Santiago Lastra on Changing Perceptions of Mexican Food
Growing up in the in the tiny Mexican town of Cuernavaca, Santiago Lastra first started cooking to help his family cope with the grief of losing their father. Now, he’s making culinary waves all over the world. Santiago sprung to fame back in 2017 after being headhunted by René Redzepi for his Noma pop-up in Tulum, which he project managed for 18 months. He then made a name for himself running sell out supper clubs around the world – including at London’s culinary hub Carousel – but his most recent venture is perhaps the most exciting yet. Santiago heads up KOL in Marylebone, where offers a unique kind of Mexican food, using British ingredients to create eclectic tasting menus: think langoustine tacos and guacamole made of pistachio. We caught up with Santiago just after his restaurant was awarded with its first Michelin star.
Santiago Lastra on Changing Perceptions of Mexican Food
How would you describe your food philosophy?
We work with seasonal ingredients from the UK, and I get inspiration from Mexican cooking. I try to translate the moments and the ingredients that I have in my country to British seasonal ingredients.
What was the most important thing you learned at Noma?
I didn’t work in the kitchen there so I didn’t learn a lot about cooking. What I learned more was the meaning of quality. That’s the most difficult thing as a chef: to know what is good. In in the first 10 years of being a chef I had no idea what was good. I was just trying to survive – you do what you’re told. But at Noma I learned what quality is. Quality isn’t necessarily something that’s luxurious, but it’s something that is made with respect.
How did the idea for KOL come about?
I was on the beach in Tulum after we finished Noma Mexico, and I was trying to figure out what to do with my life. Suddenly I had this idea that I wanted to keep sharing Mexican culture and food somewhere around the world. I want to build a community and open a restaurant. I wrote a list of what I want this city to have, which included: to be multicultural, for people to be open-minded to new cultures, and for people to like spicy food. London ticked all the boxes.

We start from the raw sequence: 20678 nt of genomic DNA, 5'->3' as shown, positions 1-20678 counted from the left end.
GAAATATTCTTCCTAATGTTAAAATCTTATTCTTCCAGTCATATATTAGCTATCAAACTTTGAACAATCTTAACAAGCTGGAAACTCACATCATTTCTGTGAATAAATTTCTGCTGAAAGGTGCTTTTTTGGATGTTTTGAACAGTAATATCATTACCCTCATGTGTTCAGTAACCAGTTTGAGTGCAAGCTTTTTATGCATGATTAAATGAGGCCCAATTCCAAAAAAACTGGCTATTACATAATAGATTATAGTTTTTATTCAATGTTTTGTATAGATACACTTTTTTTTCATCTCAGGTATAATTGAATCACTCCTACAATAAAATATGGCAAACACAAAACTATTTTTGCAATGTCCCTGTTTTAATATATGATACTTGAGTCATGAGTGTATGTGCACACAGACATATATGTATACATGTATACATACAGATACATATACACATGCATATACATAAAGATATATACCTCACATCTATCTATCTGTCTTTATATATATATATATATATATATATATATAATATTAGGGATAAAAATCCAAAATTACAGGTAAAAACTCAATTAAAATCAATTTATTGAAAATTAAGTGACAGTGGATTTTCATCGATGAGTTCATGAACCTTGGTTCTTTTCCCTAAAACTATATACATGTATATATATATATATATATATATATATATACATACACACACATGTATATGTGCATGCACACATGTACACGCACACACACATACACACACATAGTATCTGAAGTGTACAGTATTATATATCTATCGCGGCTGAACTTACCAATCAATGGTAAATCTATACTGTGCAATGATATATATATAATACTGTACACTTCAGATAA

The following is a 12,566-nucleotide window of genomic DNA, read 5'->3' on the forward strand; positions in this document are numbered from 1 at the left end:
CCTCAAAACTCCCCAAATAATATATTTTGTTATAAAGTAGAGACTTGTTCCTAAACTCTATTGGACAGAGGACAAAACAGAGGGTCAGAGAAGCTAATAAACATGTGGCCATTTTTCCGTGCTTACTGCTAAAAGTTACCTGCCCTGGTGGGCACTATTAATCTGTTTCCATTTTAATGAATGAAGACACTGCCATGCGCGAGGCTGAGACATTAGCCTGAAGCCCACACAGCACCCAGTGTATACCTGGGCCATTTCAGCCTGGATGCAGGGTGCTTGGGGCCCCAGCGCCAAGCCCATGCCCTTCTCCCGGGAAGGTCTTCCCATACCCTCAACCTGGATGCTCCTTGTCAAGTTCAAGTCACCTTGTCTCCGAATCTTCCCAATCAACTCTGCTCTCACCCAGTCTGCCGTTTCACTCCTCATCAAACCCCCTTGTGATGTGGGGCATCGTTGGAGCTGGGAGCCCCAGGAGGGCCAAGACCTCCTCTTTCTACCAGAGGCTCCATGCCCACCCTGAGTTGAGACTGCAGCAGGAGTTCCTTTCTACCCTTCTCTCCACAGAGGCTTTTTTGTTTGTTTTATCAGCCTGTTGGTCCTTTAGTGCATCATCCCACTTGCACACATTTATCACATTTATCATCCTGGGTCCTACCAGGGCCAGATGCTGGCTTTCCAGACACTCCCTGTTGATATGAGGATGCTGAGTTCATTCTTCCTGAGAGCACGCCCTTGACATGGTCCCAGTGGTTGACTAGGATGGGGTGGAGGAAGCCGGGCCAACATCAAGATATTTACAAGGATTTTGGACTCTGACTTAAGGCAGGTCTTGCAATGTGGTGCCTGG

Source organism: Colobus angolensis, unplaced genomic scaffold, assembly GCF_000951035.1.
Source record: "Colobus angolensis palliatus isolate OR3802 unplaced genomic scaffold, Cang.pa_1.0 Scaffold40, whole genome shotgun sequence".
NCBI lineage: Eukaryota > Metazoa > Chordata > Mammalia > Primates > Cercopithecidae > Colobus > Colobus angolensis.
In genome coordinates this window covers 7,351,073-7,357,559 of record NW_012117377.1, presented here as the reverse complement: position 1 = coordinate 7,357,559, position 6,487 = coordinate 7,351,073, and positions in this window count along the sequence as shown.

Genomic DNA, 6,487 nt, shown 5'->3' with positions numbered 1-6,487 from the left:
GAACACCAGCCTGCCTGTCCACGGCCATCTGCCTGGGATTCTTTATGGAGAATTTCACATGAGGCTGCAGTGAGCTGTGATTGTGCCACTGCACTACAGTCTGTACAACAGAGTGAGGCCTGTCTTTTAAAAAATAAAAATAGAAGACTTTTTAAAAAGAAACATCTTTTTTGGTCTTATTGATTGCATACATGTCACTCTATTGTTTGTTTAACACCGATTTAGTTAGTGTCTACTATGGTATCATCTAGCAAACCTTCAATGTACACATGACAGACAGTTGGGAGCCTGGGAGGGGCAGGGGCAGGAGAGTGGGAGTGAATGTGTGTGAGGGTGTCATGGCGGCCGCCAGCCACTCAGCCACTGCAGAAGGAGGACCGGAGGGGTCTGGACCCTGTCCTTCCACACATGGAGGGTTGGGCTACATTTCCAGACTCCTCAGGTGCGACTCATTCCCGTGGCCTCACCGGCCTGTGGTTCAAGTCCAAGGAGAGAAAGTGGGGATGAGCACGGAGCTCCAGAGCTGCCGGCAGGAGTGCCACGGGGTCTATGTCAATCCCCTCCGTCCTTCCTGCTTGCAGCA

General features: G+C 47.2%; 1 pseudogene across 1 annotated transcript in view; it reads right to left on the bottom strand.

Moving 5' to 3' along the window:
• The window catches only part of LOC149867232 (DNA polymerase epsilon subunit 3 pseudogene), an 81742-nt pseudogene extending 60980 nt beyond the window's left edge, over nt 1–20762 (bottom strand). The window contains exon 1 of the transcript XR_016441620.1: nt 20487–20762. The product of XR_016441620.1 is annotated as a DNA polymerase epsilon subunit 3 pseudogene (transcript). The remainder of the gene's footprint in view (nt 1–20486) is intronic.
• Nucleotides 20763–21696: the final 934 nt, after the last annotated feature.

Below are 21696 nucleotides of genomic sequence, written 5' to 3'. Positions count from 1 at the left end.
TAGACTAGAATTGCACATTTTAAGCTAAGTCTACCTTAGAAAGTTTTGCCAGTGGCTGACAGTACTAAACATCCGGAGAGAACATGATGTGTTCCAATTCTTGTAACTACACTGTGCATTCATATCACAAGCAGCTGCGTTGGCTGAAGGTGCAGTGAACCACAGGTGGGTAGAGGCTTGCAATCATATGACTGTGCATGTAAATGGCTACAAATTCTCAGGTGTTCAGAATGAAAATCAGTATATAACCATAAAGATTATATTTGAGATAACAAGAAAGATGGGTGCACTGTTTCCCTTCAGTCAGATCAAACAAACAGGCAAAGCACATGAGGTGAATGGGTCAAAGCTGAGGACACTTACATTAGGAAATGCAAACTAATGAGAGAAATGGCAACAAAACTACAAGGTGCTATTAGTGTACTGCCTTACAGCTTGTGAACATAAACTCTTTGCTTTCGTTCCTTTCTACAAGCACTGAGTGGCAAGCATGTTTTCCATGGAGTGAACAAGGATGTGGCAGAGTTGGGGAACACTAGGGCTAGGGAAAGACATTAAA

What was the process like of making the idea of a reality?
I moved to the city – I was living in south-east London on a friend’s couch. Then I travelled for about a year: once a month I would go somewhere in the UK, from Scotland to Wales to Devon to Kent. I would visit farmers and producers, and be curious about where the ingredients were coming from and what the people there liked to eat. After that I started making pop-ups and events to get my name out there. It took me another year to get a site. And then Covid hit…
How did Covid affect things?
We were in the middle of construction and we managed to bring our managers to Mexico. I had the opportunity to show them around a little bit and get them to understand the culture. One week after, it was Covid. We had to stop everything for around six or seven months. But once we could open, the restaurant had this positive effect: people that came had the experience of being on holiday after all these months that they were not able to. We’ve stuck to that concept ever since, making people feel like they are travelling and representing happiness.
How is KOL different from other Mexican restaurants?
The thing about KOL is we don’t use traditional recipes. It is inspired by Mexican flavours, but we use British ingredients. The things you try in the restaurant, you can’t try in Mexico, but you can’t try them anywhere else either. There’s a uniqueness to what we do.
How does it feel to have a Michelin star?
It feels great – we are trying to not celebrate every day. I’m really grateful for the team I work with. My dream was to represent Mexico, and the Michelin star proves Mexican food has this feeling of quality. It’s at the level of other cuisines in the world – it’s complex and interesting, but also refined.
What are the common misconceptions about Mexican food?
Americans have Tex-Mex food. The food in Texas is incredible, but it’s different. It’s a cuisine on its own, but people think that Tex-Mex food is Mexican food – fajitas, burritos, chilli con carne. We never eat chilli con carne in Mexico; in the centre of Mexico you will never hear the word fajitas. We don’t even really celebrate Cinco de Mayo. Margaritas as well, they are made in Texas – they’re amazing, but they’re not related to real Mexican culture. To be an authentic Mexican restaurant, you don’t have to be fine dining, but everything needs to be done with respect and it needs to be done from scratch. If you have a packet of frozen tortillas and sauce that comes from a can, the dish is not authentic: everything needs to be made with fresh ingredients.
What’s your signature dish?
Mexican food is too difficult to make at home. Because I don’t have a lot of time, I do more Spanish and Italian food. If I do Mexican I will do quesadillas with mushrooms and cheese, but I make them with corn. Or if it’s a special occasion, I’ll do fish tacos.
What’s your most memorable meal?
It was in Mexico, in a place called Puerto Nuevo in Baja California. For one of the research trips I did, we spent around 40 days in Mexico. I would organise experiences with the locals. We went somewhere where you could go and fish lobsters, then they’d fry them in pork fat and serve with fresh tortillas, rice, beans and some local wine. It was literally on the beach on top of the sand.
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